En Español

Q. Who is Mr. Smarty Plants?

A: There are those who suspect Wildflower Center volunteers are the culpable and capable culprits. Yet, others think staff members play some, albeit small, role. You can torture us with your plant questions, but we will never reveal the Green Guru's secret identity.

Help us grow by giving to the Plant Database Fund or by becoming a member

Did you know you can access the Native Plant Information Network with your web-enabled smartphone?

Share

Ask Mr. Smarty Plants

Ask Mr. Smarty Plants is a free service provided by the staff and volunteers at the Lady Bird Johnson Wildflower Center.

Search Smarty Plants
    
 
See a list of all Smarty Plants questions

Please forgive us, but Mr. Smarty Plants has been overwhelmed by a flood of mail and must take a break for awhile to catch up. We hope to be accepting new questions again soon. Thank you!

Need help with plant identification, visit the plant identification page.

 
rate this answer
Not Yet Rated

Wednesday - March 12, 2008

From: Estero, FL
Region: Southeast
Topic: Transplants, Trees
Title: Viability of Texas Mountain Laurel in Florida
Answered by: Barbara Medford

QUESTION:

Dear Mr. Smarty Plants While visiting Pinnacle Peak in Scottsdale we saw a beautiful Texas Mountain Laurel tree. What are the chances of this surviving in the Ft. Myers, Florida area. Either in the ground or in a pot on the patio? Thanks you for your help. MER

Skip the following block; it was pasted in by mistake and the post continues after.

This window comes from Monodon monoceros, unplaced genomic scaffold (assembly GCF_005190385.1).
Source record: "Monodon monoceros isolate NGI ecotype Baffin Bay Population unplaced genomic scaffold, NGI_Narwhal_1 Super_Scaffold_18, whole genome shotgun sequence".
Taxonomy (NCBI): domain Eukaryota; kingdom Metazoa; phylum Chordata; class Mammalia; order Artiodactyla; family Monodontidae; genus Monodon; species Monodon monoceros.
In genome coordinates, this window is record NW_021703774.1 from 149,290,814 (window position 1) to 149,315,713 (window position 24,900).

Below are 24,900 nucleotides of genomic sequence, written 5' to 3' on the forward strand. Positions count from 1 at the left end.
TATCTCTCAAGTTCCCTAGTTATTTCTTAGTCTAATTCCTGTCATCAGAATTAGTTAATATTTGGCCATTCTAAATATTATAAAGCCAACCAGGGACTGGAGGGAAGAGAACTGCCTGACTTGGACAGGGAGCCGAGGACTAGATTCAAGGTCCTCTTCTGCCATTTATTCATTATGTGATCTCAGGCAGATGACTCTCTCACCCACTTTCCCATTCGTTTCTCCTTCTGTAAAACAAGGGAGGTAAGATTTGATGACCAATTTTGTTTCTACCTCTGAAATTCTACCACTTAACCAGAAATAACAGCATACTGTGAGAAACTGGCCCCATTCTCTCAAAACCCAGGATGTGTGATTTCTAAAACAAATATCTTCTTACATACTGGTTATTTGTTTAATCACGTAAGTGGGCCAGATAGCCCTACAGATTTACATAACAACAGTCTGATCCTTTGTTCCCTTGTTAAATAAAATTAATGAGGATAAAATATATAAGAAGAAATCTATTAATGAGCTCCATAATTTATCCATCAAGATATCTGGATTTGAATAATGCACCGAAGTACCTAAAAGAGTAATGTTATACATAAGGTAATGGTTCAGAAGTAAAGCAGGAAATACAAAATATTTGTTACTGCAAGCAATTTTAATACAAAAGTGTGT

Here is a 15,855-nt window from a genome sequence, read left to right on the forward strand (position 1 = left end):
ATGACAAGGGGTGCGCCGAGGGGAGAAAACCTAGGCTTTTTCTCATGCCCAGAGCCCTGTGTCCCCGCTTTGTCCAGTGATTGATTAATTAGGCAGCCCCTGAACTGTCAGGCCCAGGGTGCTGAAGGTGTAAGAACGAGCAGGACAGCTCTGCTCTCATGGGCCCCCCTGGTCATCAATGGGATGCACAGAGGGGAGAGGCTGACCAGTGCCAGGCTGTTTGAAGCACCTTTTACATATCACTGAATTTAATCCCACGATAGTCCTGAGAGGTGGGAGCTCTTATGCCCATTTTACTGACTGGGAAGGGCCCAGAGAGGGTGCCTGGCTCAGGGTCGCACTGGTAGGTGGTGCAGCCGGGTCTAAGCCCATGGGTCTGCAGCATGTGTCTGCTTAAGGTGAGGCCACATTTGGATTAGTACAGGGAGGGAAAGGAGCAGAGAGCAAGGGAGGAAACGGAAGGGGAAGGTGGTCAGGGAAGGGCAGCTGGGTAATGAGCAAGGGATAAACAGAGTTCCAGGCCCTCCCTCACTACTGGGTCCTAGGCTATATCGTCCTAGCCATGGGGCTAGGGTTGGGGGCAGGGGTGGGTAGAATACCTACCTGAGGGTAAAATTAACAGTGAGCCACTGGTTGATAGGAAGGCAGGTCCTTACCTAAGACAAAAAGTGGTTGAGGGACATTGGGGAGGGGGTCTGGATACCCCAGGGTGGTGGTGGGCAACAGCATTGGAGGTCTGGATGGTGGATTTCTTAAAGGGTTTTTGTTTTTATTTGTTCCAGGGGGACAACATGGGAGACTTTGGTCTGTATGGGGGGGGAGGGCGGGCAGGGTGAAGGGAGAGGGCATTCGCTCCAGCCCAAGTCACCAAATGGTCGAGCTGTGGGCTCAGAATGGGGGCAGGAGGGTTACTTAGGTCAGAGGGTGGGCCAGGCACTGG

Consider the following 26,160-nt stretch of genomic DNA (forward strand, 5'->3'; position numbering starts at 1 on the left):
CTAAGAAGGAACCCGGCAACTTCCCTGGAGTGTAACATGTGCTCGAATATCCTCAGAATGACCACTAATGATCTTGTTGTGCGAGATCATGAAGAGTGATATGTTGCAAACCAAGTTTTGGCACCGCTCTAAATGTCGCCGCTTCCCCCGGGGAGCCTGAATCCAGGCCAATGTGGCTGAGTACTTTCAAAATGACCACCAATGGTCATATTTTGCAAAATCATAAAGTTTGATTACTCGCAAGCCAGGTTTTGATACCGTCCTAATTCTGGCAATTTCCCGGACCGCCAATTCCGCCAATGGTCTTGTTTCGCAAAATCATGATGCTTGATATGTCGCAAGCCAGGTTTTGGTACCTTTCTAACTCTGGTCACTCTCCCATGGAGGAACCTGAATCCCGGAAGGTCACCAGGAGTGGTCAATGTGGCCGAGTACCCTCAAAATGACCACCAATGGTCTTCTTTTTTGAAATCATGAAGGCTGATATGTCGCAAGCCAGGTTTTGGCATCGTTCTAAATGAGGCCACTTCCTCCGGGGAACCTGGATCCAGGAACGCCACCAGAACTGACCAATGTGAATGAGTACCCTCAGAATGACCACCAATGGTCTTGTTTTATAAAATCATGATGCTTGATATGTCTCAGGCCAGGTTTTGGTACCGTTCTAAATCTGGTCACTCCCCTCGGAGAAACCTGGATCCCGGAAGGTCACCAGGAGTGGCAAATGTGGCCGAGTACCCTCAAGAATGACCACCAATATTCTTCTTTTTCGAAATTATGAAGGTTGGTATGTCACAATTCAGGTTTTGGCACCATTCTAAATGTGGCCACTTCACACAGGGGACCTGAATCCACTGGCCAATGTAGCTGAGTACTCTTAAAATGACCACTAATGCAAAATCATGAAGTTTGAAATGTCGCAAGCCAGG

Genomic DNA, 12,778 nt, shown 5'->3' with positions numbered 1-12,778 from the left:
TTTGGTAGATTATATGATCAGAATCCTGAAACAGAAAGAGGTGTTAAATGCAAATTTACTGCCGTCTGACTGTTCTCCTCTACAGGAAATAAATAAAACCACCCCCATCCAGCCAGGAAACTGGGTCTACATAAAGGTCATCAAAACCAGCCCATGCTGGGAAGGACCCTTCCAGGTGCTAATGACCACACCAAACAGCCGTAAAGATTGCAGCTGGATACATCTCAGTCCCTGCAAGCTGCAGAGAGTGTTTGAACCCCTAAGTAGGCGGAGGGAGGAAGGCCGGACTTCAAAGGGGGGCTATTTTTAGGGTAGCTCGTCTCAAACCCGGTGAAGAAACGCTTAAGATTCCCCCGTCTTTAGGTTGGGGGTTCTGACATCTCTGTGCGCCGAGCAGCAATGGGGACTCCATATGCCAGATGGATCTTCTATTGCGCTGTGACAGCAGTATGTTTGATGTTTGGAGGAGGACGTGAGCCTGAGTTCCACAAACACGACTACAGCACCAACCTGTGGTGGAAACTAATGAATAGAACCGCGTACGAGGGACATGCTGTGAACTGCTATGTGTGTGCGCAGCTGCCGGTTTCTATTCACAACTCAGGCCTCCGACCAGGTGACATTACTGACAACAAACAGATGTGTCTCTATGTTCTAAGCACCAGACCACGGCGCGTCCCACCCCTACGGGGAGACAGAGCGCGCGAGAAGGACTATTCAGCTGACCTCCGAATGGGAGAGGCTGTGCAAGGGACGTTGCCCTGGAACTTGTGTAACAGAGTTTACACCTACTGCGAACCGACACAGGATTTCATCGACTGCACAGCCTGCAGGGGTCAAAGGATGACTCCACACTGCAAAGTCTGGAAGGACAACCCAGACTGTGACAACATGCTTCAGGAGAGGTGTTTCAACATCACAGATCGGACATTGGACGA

ANSWER:

Frankly, we're amazed it's growing in Scottsdale. Sophora secundiflora (Texas mountain-laurel) is native only to a few counties in Southwest Texas and portions of New Mexico. It is a member of the Fabaceae (Pea) family. We looked at this website on Pinnacle Peak Park, hoping to get some information on how the Texas mountain-laurel came to be there. However, the plant was not listed as one of the native plants along the trail. Moutain laurel is readily available, at least around here, as small, seed-propagated plants. It is a very slow-growing plant, so one of display size would probably have to be dug in the wild, balled and burlapped and moved that way. Unfortunately, this is very difficult with this particular plant, and they often go into shock and die. However, as we began to do more research on this plant, we discovered that people not only in Texas were raising it, but some from other areas including California and Taiwan. Most were in agreement that starting them from seed was the best way, but that it was very slow, and you could wait months or even years to get sprouts.

In this Texas A&M University Cooperative Extension article by Dr. William C. Welch, he discusses the various ways of propagating the plant, particularly planting seeds in pots. He also says that it normally is found in the dryer soils of West Texas, but sometimes can be grown in East Texas if the soil is well-drained. Whether that would translate to growing in Ft. Myers, we couldn't say. The best we could find out, the average annual rainfall in Ft. Myers is about 40 inches. That's a whole lot of water for a plant that you saw growing in Scottsdale, where the average annual rainfall is 7 inches, and is now blooming in Austin which has an average annual rainfall of 32 inches, when we're really lucky! Most of the mountain laurels that occur naturally are farther west of here, in even more arid areas. Their natural habitat is dry rocky soil.